How to create a smart and flexible staffing plan

With many companies having to make tough staffing decisions over recent months, a flexible and pragmatic plan around staffing and budgets will be vital to navigating the current market.

While businesses continue to deal with market uncertainty, you can take proactive steps now to prepare for the future. Here are some tips for creating a smart staffing plan.

Evaluate your goals and projects

A good starting point is to evaluate your current projects and strategic initiatives, as well as the prioritised goals you want to achieve over coming months.

Many companies will have been impacted by reduced customer demand and the need to comply with new health and safety requirements. Use this is an opportunity to meet with other leaders in the company to understand their needs, concerns and expectations during this ‘new normal’. This may include asking questions like:

  • Which projects or initiatives should be given priority? Are there any that could be suspended temporarily with minimal impact on the business and staff?
  • Are there any new strategic imperatives (such as health and safety restrictions, or employees working remotely at scale) that will impact how your staff do their jobs and serve customers?
  • Do we need to pivot our product or service offering moving forward in response to pandemic-related shifts in customer/client needs?
  • What are your plans for growth, both in the short term and after social distancing has been lifted?

Your staffing plan should always support the business plan, so it’s important that both are aligned. As restrictions are eased across many locations, a timeline for employees returning to the office will also need to be factored in.

Conduct a skills audit

The next step is to determine if your current workforce is equipped with the skills needed to execute on your goals. Social distancing has helped to accelerate the pace of digital transformation while reshaping many customer behaviours. As a result, companies will need to make sure they strike the right balance between business-critical activities, and nurturing innovation and growth in a fast-changing world.

A skills audit can help you understand where your skills gaps exist, which in turn informs your employees’ training and development plans, as well as your recruitment strategy. The key steps to cover should include:

  • Identify core skills: Which skills (technical or soft) do employees need to ensure business continuity, adapt to change, and support growth? Use your knowledge of goals, processes and innovations the company is planning in the coming months.
  • Define role competencies: Build a competency framework for each role. This must define the knowledge, skills and attributes needed to perform the job effectively. Be aware – the skills you prioritised pre-Coronavirus might not be need-to-have competencies today, and vice versa.
  • Maintain good communication: When conducting the skills audit, ensure you take the time to reach out to each member of your team. Explain to them its importance in helping them identify areas in which they could grow their skills, and in the process, more easily meet their daily work and career goals. In your conversation with employees, make sure you include some questions about how they perceive their role and responsibilities. This will provide valuable information that you can integrate into your framework.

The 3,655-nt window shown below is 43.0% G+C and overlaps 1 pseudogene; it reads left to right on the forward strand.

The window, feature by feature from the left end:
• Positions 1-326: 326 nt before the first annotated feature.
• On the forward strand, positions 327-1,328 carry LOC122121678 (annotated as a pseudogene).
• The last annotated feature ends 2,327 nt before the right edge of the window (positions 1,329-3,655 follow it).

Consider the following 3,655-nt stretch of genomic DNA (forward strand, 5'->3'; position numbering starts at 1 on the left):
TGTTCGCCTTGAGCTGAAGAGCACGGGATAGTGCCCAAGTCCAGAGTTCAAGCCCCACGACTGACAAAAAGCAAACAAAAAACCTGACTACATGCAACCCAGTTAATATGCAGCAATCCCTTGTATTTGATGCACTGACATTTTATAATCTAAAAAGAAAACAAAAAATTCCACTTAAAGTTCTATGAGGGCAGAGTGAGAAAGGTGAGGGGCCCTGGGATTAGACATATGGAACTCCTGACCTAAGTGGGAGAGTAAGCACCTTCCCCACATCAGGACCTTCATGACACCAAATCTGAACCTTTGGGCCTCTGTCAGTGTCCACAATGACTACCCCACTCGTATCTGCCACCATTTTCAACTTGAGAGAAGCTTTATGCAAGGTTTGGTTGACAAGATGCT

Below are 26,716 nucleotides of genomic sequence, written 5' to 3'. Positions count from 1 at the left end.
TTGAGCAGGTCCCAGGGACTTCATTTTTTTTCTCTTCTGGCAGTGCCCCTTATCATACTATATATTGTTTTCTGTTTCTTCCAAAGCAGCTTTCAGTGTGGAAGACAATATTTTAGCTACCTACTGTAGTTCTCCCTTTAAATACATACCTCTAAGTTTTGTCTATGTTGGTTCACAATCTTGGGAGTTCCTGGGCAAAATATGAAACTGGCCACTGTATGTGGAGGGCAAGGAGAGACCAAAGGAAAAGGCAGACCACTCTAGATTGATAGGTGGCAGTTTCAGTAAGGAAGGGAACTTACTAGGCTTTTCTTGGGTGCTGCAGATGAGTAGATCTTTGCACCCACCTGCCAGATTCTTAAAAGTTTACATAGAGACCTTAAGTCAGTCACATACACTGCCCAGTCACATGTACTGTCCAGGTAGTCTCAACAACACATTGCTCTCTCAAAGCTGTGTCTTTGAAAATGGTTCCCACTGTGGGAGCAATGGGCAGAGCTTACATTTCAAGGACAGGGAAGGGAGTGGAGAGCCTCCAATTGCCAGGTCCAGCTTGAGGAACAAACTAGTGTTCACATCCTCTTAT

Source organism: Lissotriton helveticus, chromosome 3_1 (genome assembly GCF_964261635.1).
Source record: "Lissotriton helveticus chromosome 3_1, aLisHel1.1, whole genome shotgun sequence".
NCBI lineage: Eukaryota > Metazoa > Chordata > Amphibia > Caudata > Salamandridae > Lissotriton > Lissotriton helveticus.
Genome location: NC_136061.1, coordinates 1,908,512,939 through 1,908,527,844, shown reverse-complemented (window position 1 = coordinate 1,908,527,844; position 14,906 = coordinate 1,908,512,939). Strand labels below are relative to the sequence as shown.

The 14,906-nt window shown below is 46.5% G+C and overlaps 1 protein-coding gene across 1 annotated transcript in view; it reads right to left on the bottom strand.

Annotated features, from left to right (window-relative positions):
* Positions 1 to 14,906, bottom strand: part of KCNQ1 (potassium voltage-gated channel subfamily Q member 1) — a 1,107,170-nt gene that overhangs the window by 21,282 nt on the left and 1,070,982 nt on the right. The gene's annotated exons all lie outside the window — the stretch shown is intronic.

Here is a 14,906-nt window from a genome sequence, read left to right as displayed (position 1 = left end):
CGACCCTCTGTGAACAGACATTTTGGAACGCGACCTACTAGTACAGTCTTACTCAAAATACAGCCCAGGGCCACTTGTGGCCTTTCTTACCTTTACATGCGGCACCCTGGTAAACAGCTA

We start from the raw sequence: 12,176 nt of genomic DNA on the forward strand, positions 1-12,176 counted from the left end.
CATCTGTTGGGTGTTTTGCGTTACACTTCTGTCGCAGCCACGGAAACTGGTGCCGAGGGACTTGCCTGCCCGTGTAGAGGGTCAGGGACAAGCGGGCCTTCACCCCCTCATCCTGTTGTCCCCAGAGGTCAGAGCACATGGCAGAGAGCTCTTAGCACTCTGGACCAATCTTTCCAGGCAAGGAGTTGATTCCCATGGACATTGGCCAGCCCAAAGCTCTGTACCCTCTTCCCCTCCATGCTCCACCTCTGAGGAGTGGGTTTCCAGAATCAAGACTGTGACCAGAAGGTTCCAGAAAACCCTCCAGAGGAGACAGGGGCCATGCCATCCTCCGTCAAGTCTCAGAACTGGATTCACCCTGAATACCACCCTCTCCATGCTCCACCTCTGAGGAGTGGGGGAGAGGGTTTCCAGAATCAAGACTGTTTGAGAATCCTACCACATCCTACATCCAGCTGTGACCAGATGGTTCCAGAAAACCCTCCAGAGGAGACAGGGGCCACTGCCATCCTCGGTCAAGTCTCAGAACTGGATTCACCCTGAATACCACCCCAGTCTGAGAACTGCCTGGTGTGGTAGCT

Create a staffing plan that addresses your skills gaps

Now that you have a picture of the skills within your team and how they align with your goals and associated competencies, you can plan for a range of scenarios. Consider:

  • Which roles are essential. Who are your core staff members? What are your contingency plans if any essential employees become unwell or leave the company?
  • Upskilling requirements. With certain companies having had to reduce team sizes, many remaining staff will need to take on extra responsibilities. Are there training programs which will help them to integrate these into their role? Mentoring and training programs will likely need to shift to virtual environments as many employees continue to work remotely, so determine the configuration of content, delivery channels and personnel (internal as well as external subject matter experts) which will be optimal to address your needs.
  • What roles you need to hire for. If you don’t have enough people or the right skills in-house to meet your business objectives, you will need to move forward with a hiring plan. That means thinking about required start dates, availability of local vs. remote talent, and what levels of compensation are required to put you on par with industry competitors and peers.

Engage a temporary solution

A recent LinkedIn survey found almost two-thirds (62 per cent) of talent professionals said COVID-19 has made it more challenging for them to hire according to plan. If you find yourself in this situation, consider turning to temporary and contract personnel to cover any critical skill gaps. This approach allows you to staff up and down both quickly and cost-effectively, which will be an ever more important capability as more companies face unpredictable staffing challenges.

It’s always recommended that you set aside part of your budget for unplanned hiring needs, for example, in the event a staff member becomes unwell. Putting together a plan that helps you understand your staffing needs, now and in the months ahead, gives you a foundation for business growth and helps you prepare for the unexpected.